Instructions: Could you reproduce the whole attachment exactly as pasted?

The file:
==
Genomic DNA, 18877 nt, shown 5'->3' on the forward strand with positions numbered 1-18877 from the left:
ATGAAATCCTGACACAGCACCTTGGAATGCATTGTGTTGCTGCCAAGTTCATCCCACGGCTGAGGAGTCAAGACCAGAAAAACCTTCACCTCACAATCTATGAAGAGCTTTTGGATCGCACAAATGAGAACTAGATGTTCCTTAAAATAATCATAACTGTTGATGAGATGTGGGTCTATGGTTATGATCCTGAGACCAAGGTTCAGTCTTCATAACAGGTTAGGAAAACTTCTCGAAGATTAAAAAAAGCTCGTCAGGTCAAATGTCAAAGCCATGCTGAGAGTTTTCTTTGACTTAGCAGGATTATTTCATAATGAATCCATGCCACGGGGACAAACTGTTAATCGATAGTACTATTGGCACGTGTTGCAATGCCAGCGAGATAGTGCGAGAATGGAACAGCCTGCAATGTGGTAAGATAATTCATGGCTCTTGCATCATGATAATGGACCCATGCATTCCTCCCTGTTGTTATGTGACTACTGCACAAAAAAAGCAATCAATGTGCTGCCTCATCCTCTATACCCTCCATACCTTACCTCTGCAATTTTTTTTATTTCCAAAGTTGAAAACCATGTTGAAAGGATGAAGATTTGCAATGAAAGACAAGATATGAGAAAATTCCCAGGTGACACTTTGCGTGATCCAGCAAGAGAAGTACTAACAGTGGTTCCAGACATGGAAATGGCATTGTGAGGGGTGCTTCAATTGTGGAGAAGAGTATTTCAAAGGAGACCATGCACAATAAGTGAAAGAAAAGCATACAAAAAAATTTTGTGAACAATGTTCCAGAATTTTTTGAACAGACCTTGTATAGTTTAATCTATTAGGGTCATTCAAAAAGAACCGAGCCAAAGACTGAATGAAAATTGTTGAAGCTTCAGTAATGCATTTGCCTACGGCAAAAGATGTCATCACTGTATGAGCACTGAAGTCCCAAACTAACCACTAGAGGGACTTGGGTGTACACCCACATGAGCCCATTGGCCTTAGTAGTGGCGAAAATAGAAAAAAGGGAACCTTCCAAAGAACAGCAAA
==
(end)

Genomic DNA, 18877 nt, shown 5'->3' on the forward strand with positions numbered 1-18877 from the left:
ATGAAATCCTGACACAGCACCTTGGAATGCATTGTGTTGCTGCCAAGTTCATCCCACGGCTGAGGAGTCAAGACCAGAAAAACCTTCACCTCACAATCTATGAAGAGCTTTTGGATCGCACAAATGAGAACTAGATGTTCCTTAAAATAATCATAACTGTTGATGAGATGTGGGTCTATGGTTATGATCCTGAGACCAAGGTTCAGTCTTCATAACAGGTTAGGAAAACTTCTCGAAGATTAAAAAAAGCTCGTCAGGTCAAATGTCAAAGCCATGCTGAGAGTTTTCTTTGACTTAGCAGGATTATTTCATAATGAATCCATGCCACGGGGACAAACTGTTAATCGATAGTACTATTGGCACGTGTTGCAATGCCAGCGAGATAGTGCGAGAATGGAACAGCCTGCAATGTGGTAAGATAATTCATGGCTCTTGCATCATGATAATGGACCCATGCATTCCTCCCTGTTGTTATGTGACTACTGCACAAAAAAAGCAATCAATGTGCTGCCTCATCCTCTATACCCTCCATACCTTACCTCTGCAATTTTTTTTATTTCCAAAGTTGAAAACCATGTTGAAAGGATGAAGATTTGCAATGAAAGACAAGATATGAGAAAATTCCCAGGTGACACTTTGCGTGATCCAGCAAGAGAAGTACTAACAGTGGTTCCAGACATGGAAATGGCATTGTGAGGGGTGCTTCAATTGTGGAGAAGAGTATTTCAAAGGAGACCATGCACAATAAGTGAAAGAAAAGCATACAAAAAAATTTTGTGAACAATGTTCCAGAATTTTTTGAACAGACCTTGTATAGTTTAATCTATTAGGGTCATTCAAAAAGAACCGAGCCAAAGACTGAATGAAAATTGTTGAAGCTTCAGTAATGCATTTGCCTACGGCAAAAGATGTCATCACTGTATGAGCACTGAAGTCCCAAACTAACCACTAGAGGGACTTGGGTGTACACCCACATGAGCCCATTGGCCTTAGTAGTGGCGAAAATAGAAAAAAGGGAACCTTCCAAAGAACAGCAAA